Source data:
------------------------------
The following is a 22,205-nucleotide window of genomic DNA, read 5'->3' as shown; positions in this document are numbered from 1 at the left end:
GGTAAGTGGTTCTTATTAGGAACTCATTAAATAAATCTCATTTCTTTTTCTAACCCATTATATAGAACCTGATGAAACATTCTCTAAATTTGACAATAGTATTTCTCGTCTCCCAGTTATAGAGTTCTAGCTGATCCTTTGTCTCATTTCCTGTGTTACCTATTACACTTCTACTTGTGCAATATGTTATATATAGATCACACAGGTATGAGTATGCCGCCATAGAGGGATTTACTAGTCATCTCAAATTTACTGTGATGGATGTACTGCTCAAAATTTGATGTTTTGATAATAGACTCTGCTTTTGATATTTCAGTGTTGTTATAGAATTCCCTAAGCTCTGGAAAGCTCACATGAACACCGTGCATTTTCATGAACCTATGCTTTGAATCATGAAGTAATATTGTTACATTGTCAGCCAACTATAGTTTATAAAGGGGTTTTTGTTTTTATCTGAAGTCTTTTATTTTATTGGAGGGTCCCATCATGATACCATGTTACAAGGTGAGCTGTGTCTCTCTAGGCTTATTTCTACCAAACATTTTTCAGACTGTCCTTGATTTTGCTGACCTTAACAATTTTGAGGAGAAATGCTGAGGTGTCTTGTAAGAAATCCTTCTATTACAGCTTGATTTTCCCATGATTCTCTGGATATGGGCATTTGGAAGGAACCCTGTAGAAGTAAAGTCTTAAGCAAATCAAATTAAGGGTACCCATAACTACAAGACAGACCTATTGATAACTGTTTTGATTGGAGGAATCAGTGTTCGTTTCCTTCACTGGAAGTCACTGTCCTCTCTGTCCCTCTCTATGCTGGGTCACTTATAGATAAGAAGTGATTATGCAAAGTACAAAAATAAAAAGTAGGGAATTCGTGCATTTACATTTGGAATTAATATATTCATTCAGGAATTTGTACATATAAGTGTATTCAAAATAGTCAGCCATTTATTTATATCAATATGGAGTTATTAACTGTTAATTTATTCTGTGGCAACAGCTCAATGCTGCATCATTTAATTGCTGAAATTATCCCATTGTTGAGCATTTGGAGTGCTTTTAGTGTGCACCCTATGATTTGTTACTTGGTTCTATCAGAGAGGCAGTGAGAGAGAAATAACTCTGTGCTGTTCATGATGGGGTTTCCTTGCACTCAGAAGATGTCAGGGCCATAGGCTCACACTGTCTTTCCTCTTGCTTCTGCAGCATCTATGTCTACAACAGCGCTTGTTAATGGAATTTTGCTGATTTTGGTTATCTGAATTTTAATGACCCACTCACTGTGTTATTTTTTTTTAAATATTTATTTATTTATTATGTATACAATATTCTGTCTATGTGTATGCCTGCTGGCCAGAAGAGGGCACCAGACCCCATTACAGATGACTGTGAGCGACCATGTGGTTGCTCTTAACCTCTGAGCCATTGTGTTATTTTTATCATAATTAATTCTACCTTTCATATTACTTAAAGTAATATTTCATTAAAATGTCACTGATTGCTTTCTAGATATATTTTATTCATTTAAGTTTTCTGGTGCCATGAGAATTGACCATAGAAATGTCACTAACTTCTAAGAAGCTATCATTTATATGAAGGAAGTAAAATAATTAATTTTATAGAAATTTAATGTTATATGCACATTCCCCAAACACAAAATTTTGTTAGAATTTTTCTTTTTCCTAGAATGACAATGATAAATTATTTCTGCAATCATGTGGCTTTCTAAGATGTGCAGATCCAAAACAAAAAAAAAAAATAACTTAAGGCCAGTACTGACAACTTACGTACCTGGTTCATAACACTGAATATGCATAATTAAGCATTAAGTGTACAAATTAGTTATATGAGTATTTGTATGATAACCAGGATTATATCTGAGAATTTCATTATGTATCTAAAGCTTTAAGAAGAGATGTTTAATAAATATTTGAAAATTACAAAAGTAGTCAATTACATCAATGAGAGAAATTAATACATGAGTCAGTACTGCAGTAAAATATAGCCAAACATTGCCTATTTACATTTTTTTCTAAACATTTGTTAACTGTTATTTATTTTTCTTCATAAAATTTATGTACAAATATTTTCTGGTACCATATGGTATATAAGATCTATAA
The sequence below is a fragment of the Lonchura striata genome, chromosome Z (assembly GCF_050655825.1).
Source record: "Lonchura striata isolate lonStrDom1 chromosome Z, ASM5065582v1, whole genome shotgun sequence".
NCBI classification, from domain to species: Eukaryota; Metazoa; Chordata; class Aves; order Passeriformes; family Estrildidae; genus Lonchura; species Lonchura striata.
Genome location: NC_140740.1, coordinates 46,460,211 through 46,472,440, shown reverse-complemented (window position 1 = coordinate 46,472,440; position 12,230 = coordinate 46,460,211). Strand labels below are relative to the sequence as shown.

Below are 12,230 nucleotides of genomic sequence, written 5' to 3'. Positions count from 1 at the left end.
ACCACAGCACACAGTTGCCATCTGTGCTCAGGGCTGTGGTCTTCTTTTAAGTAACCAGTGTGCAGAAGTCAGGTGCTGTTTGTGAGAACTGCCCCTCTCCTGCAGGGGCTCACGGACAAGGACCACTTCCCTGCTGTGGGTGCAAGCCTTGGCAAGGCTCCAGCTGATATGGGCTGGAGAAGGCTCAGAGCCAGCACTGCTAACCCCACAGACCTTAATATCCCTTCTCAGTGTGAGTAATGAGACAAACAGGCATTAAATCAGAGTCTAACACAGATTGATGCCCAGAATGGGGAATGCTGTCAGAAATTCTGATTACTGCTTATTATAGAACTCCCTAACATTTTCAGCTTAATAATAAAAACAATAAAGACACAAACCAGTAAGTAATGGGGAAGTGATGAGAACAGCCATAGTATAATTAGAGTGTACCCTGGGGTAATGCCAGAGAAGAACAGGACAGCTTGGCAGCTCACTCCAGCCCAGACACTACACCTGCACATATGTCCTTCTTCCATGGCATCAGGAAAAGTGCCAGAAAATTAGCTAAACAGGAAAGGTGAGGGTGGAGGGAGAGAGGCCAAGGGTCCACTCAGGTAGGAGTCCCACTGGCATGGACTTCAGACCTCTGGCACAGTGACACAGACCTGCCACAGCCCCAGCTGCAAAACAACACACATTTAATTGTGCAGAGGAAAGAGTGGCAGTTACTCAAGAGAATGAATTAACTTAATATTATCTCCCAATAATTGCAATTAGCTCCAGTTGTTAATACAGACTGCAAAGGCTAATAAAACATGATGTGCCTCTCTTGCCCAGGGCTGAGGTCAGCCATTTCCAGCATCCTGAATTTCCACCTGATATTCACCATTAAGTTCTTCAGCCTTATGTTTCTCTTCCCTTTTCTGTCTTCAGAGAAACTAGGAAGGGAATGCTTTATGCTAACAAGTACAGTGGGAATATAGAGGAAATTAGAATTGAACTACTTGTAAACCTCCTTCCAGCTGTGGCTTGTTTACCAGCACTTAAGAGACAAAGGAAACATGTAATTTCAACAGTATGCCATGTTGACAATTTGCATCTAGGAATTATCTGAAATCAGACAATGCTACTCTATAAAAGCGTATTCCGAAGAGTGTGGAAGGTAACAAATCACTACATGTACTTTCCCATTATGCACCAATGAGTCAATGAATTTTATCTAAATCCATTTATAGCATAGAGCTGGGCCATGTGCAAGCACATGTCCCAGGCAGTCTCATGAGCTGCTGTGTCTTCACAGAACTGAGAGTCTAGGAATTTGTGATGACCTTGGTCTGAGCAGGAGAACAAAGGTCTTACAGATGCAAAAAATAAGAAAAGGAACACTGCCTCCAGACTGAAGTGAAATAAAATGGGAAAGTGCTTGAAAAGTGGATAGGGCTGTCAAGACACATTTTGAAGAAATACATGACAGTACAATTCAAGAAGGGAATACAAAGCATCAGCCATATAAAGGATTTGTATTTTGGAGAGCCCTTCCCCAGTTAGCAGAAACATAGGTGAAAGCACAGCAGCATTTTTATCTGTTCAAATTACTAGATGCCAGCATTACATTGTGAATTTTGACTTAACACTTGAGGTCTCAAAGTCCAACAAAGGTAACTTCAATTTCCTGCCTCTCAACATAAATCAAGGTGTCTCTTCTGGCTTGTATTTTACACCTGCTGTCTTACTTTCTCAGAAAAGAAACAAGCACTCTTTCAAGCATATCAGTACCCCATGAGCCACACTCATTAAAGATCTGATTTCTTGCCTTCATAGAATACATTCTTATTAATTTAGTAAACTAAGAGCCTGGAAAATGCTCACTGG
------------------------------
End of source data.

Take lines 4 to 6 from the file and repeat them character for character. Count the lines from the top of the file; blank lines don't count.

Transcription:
Source record: "Lonchura striata isolate lonStrDom1 chromosome Z, ASM5065582v1, whole genome shotgun sequence".
NCBI classification, from domain to species: Eukaryota; Metazoa; Chordata; class Aves; order Passeriformes; family Estrildidae; genus Lonchura; species Lonchura striata.
Genome location: NC_140740.1, coordinates 46,460,211 through 46,472,440, shown reverse-complemented (window position 1 = coordinate 46,472,440; position 12,230 = coordinate 46,460,211). Strand labels below are relative to the sequence as shown.